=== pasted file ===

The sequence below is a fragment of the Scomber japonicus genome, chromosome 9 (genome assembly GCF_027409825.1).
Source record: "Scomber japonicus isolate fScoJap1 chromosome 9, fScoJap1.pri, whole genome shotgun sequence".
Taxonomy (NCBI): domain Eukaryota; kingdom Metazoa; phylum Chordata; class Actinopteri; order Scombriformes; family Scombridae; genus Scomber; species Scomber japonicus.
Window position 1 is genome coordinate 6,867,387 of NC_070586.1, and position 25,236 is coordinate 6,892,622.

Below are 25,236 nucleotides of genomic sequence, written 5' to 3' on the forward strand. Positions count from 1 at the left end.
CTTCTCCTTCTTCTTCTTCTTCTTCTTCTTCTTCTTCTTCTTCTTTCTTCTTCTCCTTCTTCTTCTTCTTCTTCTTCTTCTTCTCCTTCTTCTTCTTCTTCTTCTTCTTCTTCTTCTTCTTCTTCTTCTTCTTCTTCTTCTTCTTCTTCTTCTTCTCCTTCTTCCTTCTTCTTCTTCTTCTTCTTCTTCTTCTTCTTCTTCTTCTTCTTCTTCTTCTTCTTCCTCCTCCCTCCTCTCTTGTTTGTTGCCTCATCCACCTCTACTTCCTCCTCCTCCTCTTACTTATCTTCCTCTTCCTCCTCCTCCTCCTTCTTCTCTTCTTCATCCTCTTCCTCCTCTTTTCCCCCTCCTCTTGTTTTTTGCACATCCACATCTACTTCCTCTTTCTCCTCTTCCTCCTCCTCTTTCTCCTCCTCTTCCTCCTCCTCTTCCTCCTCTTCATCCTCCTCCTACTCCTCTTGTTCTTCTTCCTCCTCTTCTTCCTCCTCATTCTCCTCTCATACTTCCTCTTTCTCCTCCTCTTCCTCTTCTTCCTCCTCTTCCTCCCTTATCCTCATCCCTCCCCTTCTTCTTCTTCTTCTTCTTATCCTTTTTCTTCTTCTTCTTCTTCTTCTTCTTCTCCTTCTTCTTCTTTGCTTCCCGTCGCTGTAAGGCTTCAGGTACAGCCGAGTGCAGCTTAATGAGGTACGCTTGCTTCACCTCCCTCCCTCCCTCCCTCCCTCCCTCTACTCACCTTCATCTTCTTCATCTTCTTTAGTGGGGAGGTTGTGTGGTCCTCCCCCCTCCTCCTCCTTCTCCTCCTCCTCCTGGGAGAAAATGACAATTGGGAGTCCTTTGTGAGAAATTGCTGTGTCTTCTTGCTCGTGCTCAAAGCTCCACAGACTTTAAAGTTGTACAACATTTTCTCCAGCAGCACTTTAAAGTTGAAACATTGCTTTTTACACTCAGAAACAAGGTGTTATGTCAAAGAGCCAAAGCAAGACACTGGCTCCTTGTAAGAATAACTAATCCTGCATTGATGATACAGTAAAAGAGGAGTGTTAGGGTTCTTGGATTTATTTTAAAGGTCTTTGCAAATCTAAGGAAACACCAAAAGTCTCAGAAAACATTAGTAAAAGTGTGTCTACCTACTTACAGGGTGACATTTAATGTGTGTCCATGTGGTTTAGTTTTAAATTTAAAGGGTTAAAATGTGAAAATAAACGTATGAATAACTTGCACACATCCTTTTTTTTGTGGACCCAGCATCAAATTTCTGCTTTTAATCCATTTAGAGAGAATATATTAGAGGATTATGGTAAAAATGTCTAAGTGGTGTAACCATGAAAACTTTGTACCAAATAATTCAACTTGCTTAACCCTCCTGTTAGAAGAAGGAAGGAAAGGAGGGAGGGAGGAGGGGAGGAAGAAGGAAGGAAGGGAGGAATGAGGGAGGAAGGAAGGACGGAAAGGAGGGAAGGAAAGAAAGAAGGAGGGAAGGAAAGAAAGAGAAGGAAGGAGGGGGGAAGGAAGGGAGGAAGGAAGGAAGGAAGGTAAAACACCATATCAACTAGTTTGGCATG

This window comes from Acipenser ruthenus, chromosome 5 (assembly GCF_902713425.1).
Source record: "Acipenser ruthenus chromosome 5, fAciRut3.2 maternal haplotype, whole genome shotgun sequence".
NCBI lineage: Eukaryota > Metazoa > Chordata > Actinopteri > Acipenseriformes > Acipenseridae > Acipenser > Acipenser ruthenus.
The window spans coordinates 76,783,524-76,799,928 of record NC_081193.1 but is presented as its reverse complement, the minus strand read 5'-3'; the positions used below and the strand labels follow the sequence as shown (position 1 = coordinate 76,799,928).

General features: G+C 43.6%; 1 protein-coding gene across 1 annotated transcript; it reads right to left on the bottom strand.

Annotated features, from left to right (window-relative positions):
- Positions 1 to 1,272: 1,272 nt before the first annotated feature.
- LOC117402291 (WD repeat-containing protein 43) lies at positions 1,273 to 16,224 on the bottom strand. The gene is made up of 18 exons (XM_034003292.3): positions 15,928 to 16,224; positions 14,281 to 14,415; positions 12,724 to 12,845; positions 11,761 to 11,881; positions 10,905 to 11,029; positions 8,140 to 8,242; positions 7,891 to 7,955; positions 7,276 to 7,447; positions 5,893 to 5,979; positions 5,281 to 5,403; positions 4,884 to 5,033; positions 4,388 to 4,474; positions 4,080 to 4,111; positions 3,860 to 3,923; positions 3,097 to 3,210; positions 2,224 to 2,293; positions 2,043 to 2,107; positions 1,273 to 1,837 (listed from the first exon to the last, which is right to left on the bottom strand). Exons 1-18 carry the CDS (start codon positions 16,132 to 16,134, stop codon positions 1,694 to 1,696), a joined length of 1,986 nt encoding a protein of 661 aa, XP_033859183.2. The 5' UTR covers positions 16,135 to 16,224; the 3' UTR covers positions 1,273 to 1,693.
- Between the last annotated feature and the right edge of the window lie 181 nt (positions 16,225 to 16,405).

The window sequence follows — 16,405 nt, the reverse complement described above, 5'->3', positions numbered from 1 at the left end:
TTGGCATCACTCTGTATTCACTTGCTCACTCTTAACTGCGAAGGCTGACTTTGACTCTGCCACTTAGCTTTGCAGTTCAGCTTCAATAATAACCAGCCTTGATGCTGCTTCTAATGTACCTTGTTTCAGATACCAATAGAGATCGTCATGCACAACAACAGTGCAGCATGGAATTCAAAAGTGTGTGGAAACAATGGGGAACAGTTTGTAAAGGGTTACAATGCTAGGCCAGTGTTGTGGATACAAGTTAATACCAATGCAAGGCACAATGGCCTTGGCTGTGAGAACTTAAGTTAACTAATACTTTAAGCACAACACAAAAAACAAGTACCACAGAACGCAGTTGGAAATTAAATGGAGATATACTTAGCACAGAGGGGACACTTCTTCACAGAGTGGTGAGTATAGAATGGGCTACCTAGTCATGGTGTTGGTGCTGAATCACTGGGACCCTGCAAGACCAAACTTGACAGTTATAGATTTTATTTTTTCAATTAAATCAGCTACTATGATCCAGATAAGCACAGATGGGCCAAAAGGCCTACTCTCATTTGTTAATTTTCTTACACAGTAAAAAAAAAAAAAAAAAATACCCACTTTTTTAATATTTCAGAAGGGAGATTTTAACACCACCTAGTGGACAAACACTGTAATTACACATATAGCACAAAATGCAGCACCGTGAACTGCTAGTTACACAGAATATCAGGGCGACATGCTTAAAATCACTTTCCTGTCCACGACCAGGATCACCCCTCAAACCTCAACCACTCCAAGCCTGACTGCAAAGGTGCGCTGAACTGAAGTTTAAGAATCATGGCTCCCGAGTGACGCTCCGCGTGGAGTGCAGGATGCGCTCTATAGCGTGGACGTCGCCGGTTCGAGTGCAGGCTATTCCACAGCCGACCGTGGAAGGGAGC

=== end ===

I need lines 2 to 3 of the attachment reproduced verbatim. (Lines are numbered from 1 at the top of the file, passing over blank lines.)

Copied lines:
Source record: "Scomber japonicus isolate fScoJap1 chromosome 9, fScoJap1.pri, whole genome shotgun sequence".
Taxonomy (NCBI): domain Eukaryota; kingdom Metazoa; phylum Chordata; class Actinopteri; order Scombriformes; family Scombridae; genus Scomber; species Scomber japonicus.